Taking the vagueness claim first, a statute will be struck down as facially vague only if the plaintiff has “demonstrate[d] that the law is impermissibly vague in all of its applications.” Vill. of Hoffman Estates v. Flipside, Hofman Estates, Inc., 455 U.S. 489, 497, 102 S.Ct. 1186, 71 L.Ed.2d 362 (1982). The purpose of this doctrine is to ensure that both those who enforce a statute and those who must comply with it “know what is prohibited,” Grayned v. City of Rockford, 408 U.S. 104, 108, 92 S.Ct. 2294, 33 L.Ed.2d 222 (1972); it is not “to convert into a constitutional dilemma the practical difficulties” of crafting a law that is “general enough to take into account a variety of human conduct” yet specific enough “to provide fair warning,” Colten v. Kentucky, 407 U.S. 104, 110, 92 S.Ct. 1953, 32 L.Ed.2d 584 (1972). Moreover, federal courts must construe challenged state statutes, whenever possible, so as “to avoid constitutional difficulty.” Davet v. City of Cleveland, 456 F.3d 549, 554 (6th Cir.2006) (internal quotation marks omitted).
Heeding that obligation here, and mindful of the purposes underlying the vagueness doctrine, we conclude that Tenn.Code Ann. § 2–1–104(a)(24) is not impermissibly vague. The district court determined that, aside from the 2.5% minimum signature provision, the statute grants the coordinator of elections “unfettered discretion to establish party qualifying petition requirements that the legislature failed to establish, rendering this statute unconstitutionally vague.” Green Party, 2012 WL 379774, at *55. But a fair reading of the statute does not compel an interpretation that grants such unfettered discretion. The statute, although certainly not a model of clarity, can reasonably be read as giving the coordinator of elections the discretion to create requirements addressing only the petition's form, not to create substantive requirements affecting, for example, the time allowed for collecting signatures or the number of signatures required on the petition. And because the statute can reasonably be construed in this way (and is construed in this way by the State, as noted in its brief), we must adopt that construction. See Chapman v. United States, 500 U.S. 453, 464, 111 S.Ct. 1919, 114 L.Ed.2d 524 (1991) (“Every reasonable construction must be resorted to, in order to save a statute from unconstitutionality.” (brackets and internal quotation marks omitted)). The statute is therefore not unconstitutionally vague on its face.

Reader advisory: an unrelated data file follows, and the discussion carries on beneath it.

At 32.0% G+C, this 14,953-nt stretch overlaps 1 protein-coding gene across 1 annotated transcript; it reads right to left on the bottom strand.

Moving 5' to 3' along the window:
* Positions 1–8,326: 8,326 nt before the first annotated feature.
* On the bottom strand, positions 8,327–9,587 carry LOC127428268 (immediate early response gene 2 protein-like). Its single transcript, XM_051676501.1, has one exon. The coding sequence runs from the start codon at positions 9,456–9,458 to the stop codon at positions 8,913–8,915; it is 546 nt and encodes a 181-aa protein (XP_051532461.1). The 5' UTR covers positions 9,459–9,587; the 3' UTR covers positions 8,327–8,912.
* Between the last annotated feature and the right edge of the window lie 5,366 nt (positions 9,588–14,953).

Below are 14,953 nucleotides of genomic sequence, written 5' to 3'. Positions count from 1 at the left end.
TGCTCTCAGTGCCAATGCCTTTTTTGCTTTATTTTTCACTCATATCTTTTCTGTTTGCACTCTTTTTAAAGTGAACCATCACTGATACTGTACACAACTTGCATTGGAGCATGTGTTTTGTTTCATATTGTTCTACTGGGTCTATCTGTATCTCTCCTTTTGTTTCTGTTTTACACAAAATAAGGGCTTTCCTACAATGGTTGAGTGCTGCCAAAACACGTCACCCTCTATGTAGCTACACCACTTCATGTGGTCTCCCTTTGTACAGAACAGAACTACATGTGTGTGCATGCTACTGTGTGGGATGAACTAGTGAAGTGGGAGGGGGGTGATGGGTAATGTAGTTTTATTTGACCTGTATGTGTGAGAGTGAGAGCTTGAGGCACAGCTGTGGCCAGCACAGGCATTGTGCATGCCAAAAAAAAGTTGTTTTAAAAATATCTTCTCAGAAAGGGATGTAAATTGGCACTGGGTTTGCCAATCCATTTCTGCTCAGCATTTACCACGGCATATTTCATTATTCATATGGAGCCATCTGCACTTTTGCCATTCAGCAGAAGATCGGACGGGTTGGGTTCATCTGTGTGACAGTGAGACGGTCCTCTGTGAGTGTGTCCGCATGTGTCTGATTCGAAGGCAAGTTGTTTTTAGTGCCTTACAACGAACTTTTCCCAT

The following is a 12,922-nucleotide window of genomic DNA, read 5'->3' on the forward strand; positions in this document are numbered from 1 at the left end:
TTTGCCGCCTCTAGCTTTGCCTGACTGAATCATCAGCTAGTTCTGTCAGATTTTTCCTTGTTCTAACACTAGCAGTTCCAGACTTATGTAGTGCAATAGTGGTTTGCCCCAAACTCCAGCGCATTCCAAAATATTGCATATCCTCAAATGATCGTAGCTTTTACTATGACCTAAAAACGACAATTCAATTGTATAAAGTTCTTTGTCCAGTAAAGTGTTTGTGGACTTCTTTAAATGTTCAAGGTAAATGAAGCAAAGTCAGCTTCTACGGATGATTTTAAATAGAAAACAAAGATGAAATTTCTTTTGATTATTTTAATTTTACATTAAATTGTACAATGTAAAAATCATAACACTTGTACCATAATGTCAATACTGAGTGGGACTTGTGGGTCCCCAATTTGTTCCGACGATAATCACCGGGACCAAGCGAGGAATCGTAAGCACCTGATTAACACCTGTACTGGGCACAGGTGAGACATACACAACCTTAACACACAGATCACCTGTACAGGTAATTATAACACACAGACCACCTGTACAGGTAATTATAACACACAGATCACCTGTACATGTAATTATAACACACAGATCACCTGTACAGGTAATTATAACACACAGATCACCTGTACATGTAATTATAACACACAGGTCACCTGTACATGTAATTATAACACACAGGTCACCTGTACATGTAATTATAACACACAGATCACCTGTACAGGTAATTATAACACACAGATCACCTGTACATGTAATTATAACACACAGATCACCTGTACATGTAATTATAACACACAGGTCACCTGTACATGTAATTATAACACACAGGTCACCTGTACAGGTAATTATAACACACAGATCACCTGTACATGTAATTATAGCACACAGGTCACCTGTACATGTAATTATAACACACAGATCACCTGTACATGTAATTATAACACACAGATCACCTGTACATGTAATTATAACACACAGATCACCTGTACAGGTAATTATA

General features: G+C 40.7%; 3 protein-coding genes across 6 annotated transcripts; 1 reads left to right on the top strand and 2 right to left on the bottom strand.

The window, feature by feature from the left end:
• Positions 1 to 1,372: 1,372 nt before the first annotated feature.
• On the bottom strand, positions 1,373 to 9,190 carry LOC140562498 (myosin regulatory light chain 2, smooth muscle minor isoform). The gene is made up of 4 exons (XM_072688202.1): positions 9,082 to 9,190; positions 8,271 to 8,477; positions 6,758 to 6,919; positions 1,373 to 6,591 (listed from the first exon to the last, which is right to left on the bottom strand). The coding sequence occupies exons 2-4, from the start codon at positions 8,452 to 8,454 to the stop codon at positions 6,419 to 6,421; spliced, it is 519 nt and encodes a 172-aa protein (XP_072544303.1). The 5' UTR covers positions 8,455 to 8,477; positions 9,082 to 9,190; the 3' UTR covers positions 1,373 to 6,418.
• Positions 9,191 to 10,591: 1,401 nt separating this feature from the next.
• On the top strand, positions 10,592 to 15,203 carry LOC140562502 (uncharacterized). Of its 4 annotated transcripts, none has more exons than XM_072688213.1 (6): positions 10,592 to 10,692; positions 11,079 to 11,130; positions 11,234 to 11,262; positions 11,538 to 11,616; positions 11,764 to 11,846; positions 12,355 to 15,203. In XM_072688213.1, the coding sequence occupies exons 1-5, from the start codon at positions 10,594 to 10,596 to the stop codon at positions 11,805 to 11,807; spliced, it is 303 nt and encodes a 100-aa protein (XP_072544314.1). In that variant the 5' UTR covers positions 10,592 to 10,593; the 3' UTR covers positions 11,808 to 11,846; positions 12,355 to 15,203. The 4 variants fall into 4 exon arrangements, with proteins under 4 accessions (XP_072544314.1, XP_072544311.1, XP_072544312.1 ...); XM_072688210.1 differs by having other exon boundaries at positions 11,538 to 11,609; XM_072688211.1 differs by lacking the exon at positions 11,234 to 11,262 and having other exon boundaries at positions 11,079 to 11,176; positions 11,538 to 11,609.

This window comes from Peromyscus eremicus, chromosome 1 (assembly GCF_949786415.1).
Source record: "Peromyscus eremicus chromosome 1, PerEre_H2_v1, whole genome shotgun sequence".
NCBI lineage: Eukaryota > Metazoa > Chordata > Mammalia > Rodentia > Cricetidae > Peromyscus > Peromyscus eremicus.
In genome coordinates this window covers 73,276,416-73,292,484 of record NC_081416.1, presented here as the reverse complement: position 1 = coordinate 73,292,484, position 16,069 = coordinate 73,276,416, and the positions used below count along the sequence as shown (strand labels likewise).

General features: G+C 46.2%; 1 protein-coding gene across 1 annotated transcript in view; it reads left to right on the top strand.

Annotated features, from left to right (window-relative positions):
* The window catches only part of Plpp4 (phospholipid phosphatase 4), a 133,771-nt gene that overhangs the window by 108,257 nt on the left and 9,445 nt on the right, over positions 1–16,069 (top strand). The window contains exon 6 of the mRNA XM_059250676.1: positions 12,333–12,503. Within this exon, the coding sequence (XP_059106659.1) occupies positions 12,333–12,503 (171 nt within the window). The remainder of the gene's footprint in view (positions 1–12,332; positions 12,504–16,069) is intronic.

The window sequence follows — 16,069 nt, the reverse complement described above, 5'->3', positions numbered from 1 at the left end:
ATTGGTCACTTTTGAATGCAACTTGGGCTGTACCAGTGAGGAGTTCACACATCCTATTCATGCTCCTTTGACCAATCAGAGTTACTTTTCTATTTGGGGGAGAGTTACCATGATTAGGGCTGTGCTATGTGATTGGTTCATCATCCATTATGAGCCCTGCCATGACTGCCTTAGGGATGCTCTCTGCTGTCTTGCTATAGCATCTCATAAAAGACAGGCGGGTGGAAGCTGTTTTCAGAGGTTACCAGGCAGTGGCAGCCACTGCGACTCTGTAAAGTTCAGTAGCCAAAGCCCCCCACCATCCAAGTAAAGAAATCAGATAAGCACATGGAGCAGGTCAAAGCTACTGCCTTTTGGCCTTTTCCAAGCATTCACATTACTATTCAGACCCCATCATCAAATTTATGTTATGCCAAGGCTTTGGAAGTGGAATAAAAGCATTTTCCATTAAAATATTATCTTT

Nor does the statute constitute an impermissible delegation of legislative authority, for similar reasons. Article I, § 4, of the U.S. Constitution provides that “[t]he Times, Places and Manner of holding Elections for Senators and Representatives, shall be prescribed in each State by the Legislature thereof.” The statute at issue in this case can reasonably be interpreted to comply with this provision. Under such an interpretation, the Tennessee General Assembly prescribed the key substantive regulations governing minor-party nominating petitions, including the 2.5% signature provision and 119–day filing deadline, while expressly delegating to the coordinator of elections the administrative task of establishing the petition's form. Because this interpretation is both reasonable and constitutional, we conclude that the district court erred in invalidating Tenn.Code Ann. § 2–1–104(a)(24).
D. Party-order provision